Relax Berlin! You Can Still get an Anmeldung

Rathaus Pankow, Berlin. Photo: Erin Porter

Rathaus Pankow, Berlin. Photo: Erin Porter

Frequently I see panicked posts from other expats. They are frantically looking for an Anmeldung Termin (registration appointment).

HELP! I need an appointment for a burgeramt asap, please!

What is an Anmeldung?

The Anmeldung is a necessary – and usually pain-free – step to getting settled in Germany. It is required of everyone who lives in Germany, both citizens and foreign residents. This requires a stop at your friendly (just kidding – rarely are office workers in Germany friendly) Bürgeramt or Rathaus (note that in Munich this is done at the Kreisverwaltungsreferat or KVR). Continue reading

Learning to Hate Deutsche Telekom

Door to Berlin

Door to an unconnected home

I had no strong feelings about German internet providers. Sure, I love TV and the internet, but how it got to me was of no concern. That is, til Deutsche Telekom screwed us over.

First, the good news. We have a new apartment! After months (and months) of searching for a bigger place to accommodate our little Berliner we found a classic Berlin altbau – all tall ceilings, double windows and hardwood floors. We love it.

But we knew we needed to do one thing as soon as possible – get our internet connected. We’ve heard it can take some time to get an appointment (even if it is as simple as flipping a switch) and we didn’t want to miss a day. Ha! Such naiveté. Turns out we still had some faith in German customer service which has now been thoroughly quashed.

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A Pseudo-European Teenager Goes to Texas

Our eldest has been in Texas for the past year attending high school, after spending most of her life in Europe – some in Ireland, but mostly in Germany. She is sixteen, and with that comes the sixteen-year-old way of looking at the world.  She’s been back for a week, and after announcing that she no longer speaks German, she seems to be settling in okay. And yes, she does still speak German. You can’t lose it that easily!

When she moved to Texas, there were a couple of things that she was worried about. She only knew American high school from movies: cliques, sports, cheerleaders, nerds, etc. German school is just not like that. The stratifications are not so clear, and the groups are not so defined. I told her that it might really be like the movies. And when she started school she said, “It’s like Save the Last Dance!” My daughter is in a high school near Dallas that is very diverse. I think the non-white portion of the school is something like 90%. Heidelberg is also diverse, but not in the same way. She was scared to death of the bus — she told me they called her “Snowflake” — but I think in the end she fits in in a way that she didn’t expect. Growing up in Europe, she didn’t have any experience with American race issues, again except for movies. She didn’t grow up with the stereotypes about black people, or white people, or Mexicans, or whomever. We are pretty liberal in our house politically. I think landing in this school in Texas was a huge shock, but it was also an amazing chance for her. She has friends across all groups of kids, black, white, Christian,  Hispanic, straight, and gay. And she is surviving and thriving. Continue reading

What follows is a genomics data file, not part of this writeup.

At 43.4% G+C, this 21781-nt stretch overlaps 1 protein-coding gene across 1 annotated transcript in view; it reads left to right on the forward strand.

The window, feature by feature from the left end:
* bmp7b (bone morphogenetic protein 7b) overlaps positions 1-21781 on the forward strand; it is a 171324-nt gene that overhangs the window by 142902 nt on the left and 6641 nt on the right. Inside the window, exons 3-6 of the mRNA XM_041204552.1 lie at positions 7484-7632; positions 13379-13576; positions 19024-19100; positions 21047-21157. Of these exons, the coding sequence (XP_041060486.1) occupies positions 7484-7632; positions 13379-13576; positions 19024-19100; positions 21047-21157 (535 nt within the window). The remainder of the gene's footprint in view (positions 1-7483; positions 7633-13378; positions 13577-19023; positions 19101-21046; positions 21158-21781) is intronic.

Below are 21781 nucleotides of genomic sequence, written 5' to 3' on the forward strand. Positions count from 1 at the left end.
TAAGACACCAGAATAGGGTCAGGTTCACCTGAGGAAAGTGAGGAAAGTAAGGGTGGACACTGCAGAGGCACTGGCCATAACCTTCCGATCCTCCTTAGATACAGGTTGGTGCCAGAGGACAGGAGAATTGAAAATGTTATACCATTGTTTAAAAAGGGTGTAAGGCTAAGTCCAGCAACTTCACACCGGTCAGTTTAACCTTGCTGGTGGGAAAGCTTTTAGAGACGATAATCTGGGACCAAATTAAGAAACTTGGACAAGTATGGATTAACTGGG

From freelance to Angestellte to Arbeitslos

Remember my last post where I talked about my wonderful new job? The one I was excited about after the eight months of freelancing and running around in many directions trying to make a living? Well, one of the perils of working for a start up company is the very flimsiness of it all. They depend on investors and the investors want results. What appeared to be a safe bet for me and the perfect place turned out not to be.

I went in to work at the end of January only to receive a mysterious meeting request from the CEO. I turned to  my direct manager and saw from the look on his face that I could expect bad news. And bad news I got. The company had grown to0 quickly, and documentation people are not the ones who bring in the cash. I was unfortunate enough to still be in the first few months of my probationary period (Probezeit), so I was chosen to be one of the victims. They assured me that they weren’t letting me go for performance reasons, but that doesn’t really make me feel any better, to be honest.